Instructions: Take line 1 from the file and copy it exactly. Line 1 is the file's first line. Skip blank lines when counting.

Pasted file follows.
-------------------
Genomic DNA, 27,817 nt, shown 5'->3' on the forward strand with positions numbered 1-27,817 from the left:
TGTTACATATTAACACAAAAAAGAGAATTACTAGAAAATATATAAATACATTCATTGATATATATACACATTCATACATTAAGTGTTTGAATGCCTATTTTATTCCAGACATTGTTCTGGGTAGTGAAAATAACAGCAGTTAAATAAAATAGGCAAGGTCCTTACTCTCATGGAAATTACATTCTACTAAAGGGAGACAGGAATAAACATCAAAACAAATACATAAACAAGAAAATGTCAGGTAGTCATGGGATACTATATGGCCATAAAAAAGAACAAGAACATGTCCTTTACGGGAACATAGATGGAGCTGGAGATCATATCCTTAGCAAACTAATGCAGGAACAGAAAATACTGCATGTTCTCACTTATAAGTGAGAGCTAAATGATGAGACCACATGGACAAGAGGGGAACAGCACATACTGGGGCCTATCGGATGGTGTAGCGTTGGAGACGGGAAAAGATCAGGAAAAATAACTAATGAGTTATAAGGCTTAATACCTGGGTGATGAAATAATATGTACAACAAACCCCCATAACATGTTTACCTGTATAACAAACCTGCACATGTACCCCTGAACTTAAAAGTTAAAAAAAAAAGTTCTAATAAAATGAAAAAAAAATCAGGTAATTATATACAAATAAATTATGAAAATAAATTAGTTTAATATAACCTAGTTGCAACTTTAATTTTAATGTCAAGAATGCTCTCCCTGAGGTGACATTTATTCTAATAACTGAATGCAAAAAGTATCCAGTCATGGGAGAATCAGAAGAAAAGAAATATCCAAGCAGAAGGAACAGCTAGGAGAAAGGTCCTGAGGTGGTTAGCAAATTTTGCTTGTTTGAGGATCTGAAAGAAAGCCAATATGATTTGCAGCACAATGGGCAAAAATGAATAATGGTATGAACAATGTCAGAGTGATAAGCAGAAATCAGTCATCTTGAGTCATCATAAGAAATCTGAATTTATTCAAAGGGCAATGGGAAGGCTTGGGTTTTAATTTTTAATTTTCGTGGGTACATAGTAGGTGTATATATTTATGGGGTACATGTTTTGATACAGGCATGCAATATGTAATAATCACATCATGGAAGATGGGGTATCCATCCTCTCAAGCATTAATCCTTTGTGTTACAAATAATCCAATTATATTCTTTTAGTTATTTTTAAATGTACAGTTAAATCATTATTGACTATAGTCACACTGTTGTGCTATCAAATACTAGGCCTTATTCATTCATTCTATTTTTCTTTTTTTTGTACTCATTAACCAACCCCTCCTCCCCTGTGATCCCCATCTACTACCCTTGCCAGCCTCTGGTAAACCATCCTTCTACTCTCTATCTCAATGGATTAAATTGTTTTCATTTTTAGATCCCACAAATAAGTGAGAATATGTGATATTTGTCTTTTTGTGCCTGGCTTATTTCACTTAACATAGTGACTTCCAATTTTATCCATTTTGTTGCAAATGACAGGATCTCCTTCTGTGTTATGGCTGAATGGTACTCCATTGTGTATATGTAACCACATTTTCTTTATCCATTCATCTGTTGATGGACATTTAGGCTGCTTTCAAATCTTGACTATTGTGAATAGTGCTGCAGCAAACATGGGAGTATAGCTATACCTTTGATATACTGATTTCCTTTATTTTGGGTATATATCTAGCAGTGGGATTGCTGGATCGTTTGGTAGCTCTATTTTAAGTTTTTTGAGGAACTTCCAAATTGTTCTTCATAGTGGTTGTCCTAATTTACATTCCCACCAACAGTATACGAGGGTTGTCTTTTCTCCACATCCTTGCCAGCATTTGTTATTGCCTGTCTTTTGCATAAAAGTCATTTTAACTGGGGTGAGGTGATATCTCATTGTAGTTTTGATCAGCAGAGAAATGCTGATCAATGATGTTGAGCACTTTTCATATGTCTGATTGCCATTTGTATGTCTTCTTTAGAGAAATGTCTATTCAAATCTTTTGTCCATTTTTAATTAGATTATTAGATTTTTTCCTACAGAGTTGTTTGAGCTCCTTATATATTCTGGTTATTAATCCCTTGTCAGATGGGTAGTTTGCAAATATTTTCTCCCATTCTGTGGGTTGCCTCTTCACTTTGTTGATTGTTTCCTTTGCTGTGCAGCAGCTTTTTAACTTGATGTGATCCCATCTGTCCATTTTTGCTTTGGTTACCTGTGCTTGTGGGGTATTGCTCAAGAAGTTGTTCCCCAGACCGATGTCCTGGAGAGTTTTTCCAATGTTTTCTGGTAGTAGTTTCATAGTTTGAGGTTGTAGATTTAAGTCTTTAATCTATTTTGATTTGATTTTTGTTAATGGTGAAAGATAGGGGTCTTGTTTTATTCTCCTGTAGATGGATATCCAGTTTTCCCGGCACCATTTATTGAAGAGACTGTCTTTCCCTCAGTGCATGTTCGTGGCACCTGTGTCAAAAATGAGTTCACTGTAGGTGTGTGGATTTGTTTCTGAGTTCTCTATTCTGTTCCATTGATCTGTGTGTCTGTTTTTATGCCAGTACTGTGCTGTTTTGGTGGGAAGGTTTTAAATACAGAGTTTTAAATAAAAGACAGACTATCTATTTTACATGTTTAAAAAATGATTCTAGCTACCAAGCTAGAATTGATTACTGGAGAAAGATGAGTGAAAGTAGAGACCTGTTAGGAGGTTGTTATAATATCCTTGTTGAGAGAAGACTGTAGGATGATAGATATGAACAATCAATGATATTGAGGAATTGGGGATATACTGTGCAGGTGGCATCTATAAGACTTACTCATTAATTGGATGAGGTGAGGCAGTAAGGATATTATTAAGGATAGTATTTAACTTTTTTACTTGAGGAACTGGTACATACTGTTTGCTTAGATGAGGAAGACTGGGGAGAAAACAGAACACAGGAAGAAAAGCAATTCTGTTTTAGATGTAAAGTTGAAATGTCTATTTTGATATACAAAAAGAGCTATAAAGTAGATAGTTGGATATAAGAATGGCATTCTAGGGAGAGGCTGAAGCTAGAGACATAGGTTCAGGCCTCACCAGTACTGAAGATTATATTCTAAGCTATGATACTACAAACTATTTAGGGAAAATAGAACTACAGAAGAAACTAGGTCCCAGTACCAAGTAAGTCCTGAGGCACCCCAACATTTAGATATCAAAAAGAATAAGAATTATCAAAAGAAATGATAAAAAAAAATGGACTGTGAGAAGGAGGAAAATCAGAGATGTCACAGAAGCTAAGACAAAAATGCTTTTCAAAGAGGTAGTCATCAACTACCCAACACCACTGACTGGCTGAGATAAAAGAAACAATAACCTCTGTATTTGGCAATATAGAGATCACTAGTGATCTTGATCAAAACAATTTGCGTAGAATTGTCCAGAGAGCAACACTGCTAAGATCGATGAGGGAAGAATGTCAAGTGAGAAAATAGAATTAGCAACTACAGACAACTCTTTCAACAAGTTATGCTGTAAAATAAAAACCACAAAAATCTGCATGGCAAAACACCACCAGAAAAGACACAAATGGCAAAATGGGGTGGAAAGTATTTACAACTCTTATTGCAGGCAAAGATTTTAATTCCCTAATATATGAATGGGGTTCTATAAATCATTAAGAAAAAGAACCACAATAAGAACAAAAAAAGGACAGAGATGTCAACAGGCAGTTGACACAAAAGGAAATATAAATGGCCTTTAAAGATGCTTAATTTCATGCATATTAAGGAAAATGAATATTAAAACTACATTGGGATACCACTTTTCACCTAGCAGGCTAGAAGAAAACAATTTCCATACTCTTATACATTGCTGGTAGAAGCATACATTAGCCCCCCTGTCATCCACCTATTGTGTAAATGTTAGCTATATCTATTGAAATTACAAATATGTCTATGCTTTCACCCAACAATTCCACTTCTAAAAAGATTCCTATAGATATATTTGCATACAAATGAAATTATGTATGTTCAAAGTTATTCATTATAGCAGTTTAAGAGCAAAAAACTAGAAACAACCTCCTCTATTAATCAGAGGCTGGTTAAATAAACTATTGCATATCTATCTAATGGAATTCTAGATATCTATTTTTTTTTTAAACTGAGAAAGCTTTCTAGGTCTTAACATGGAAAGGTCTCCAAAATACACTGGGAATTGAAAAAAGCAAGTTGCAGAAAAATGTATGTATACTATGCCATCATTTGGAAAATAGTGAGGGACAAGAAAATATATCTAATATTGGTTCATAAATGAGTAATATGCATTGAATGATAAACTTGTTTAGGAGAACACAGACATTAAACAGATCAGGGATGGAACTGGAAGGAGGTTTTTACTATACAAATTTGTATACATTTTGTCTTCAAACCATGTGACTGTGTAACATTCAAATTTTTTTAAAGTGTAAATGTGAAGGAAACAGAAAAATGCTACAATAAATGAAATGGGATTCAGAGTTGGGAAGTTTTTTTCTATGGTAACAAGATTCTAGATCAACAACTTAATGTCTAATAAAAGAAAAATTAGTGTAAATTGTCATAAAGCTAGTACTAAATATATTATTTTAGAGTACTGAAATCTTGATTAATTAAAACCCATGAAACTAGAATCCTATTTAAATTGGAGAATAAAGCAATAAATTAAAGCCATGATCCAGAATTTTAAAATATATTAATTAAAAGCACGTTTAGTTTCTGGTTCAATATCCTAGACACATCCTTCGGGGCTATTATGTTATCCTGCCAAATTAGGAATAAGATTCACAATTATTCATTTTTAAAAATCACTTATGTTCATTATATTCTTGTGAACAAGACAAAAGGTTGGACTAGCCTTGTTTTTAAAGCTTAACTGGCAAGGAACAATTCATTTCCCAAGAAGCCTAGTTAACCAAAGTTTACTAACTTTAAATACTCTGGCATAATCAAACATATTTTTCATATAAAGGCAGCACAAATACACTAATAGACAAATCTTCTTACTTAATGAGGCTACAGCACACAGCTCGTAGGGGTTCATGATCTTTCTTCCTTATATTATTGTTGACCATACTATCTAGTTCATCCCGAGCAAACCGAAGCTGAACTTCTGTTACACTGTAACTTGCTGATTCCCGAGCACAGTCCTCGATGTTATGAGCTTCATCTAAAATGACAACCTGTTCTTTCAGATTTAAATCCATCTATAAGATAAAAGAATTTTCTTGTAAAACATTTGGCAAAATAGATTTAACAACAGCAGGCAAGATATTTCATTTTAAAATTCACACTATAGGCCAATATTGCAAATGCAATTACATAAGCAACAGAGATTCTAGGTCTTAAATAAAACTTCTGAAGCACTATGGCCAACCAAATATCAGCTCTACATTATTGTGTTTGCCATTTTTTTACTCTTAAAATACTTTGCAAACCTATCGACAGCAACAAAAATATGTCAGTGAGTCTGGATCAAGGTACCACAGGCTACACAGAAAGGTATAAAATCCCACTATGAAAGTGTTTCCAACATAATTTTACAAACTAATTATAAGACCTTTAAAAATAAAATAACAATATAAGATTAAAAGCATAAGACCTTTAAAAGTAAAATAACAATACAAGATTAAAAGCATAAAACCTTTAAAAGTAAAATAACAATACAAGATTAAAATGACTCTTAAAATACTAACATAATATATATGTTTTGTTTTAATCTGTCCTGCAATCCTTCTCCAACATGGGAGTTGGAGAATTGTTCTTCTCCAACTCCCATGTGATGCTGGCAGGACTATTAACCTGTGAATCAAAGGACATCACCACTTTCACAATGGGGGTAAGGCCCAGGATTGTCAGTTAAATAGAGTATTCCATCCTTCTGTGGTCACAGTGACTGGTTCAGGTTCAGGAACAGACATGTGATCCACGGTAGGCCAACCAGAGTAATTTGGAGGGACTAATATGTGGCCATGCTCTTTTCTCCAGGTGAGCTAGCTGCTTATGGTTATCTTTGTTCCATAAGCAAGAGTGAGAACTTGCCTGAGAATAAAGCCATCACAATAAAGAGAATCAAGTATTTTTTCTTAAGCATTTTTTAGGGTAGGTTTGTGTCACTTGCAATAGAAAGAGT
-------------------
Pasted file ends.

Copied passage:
Genomic DNA, 27,817 nt, shown 5'->3' on the forward strand with positions numbered 1-27,817 from the left: